When the boy opened the door to his own home a short while later, his mother was surprised by the look of joy on his face. She asked him, “What did you do today that made you so happy?”


He replied, “I had lunch with God.” But before his mother could respond, he added, “You know what? She’s got the most beautiful smile I’ve ever seen!”


Meanwhile, the old woman, also radiant with joy, returned to her home. Her neighbour was stunned by the look of peace on her face, and she asked, “What did you do today that made you so happy?”


She replied, “I ate Smarties in the park with God.” But before her neighbour responded she added, “You know, he’s much younger than I expected.”


Let’s just remind ourselves of today’s Gospel reading:


When Jesus saw his mother and the disciple whom he loved standing beside her, he said to his mother, “Woman, here is your son.” Then he said to the disciple, “Here is your mother.” And from that hour the disciple took her into his own home.

                                                                                                   John 19: 26-27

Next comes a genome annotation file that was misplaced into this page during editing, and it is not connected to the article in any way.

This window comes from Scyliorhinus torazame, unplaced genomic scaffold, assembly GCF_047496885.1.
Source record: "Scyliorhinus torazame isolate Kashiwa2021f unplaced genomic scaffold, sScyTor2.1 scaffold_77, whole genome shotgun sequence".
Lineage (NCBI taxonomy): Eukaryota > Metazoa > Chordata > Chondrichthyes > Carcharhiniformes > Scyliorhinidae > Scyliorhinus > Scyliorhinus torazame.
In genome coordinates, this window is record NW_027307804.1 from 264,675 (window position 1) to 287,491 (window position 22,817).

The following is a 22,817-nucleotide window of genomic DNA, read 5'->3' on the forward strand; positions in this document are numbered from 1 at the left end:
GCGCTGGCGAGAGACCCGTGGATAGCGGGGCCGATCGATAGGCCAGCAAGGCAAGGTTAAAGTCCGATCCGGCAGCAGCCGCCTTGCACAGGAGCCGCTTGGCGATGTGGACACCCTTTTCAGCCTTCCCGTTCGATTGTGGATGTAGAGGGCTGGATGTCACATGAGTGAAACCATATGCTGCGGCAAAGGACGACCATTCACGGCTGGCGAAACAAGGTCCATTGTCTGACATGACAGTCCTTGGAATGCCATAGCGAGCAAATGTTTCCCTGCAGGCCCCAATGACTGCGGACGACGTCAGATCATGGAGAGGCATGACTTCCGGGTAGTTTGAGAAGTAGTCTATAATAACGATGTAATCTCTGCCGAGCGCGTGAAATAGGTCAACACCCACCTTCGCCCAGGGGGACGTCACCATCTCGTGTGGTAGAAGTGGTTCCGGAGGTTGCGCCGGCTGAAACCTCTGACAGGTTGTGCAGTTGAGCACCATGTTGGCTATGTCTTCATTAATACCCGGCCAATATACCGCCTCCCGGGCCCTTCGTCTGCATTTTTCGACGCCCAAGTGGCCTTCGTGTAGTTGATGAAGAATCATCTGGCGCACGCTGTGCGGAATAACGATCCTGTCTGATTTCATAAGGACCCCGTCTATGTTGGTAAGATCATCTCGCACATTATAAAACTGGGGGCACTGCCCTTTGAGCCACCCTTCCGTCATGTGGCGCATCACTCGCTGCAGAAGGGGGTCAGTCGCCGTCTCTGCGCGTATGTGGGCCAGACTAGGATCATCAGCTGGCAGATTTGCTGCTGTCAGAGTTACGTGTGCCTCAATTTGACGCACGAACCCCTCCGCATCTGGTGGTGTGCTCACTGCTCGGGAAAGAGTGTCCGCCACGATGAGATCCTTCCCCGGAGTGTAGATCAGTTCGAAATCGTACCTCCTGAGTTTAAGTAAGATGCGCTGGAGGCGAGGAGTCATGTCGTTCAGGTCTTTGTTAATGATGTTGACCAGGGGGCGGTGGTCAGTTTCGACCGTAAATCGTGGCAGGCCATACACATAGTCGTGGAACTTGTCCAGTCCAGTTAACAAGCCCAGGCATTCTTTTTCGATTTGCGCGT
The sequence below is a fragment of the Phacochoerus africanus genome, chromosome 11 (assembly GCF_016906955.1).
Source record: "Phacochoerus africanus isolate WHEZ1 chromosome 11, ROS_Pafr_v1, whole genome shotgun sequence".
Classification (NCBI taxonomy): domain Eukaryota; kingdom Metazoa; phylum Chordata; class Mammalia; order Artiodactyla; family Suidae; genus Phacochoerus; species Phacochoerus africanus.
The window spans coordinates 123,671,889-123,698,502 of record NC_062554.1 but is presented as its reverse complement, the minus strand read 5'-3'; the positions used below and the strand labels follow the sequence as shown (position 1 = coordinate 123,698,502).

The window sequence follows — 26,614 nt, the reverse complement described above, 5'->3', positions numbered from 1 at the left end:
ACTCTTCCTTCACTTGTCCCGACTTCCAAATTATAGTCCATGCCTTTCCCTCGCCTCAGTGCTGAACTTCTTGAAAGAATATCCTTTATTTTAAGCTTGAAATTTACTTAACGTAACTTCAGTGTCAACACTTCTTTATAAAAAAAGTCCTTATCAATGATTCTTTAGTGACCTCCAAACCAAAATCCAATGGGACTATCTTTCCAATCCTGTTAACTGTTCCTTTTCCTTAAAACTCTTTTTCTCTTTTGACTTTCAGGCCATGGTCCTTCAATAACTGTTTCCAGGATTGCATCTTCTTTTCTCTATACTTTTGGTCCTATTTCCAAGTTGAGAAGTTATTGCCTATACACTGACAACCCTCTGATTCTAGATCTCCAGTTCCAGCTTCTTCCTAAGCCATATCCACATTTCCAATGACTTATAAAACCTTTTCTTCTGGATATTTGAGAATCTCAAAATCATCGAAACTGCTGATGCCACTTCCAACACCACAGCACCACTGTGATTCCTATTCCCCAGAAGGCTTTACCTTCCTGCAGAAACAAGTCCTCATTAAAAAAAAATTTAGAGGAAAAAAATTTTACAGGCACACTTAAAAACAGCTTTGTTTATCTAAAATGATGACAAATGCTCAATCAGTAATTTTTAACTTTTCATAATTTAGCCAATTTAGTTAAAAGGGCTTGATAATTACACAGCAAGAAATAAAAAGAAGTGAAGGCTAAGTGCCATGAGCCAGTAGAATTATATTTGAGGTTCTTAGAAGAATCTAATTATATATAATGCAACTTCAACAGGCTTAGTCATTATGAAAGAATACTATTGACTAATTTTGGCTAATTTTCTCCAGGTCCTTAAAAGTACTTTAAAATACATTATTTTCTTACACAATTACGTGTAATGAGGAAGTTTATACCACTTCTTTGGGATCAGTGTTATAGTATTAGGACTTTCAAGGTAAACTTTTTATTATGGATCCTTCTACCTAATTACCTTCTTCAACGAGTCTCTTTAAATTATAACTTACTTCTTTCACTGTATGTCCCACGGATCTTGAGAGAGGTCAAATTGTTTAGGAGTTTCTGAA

For me, this text, taking place at the foot of the Cross, paints a picture in my mind of a God who really cares, a God for whom RELATIONSHIP is so important.


We have here a dying son, a bewildered disciple and friend, and a mother whose heart is broken. Jesus is on the cross-he’s being crucified. He must have been in so much pain, enduring so much suffering. Yet his concern isn’t for himself-its for his mother Mary and for John, the disciple whom he loved. And I get such wonderful images from this scene of a God of COMPASSION and CARING. Even at the moment of his death, Jesus’ heart is open to those who suffer. He knew what Mary was going through-her pain and her grief, and so he tenderly wanted to provide for her. By doing this, Jesus revealed his love for his family, and for us.


So, Jesus invites them to form a relationship. A new family is created in the shadow of the cross. As Phillip North says in Walking The Way Of The Cross, “Here, through the shedding of his blood, he forms a new family of love, one that we call the church.”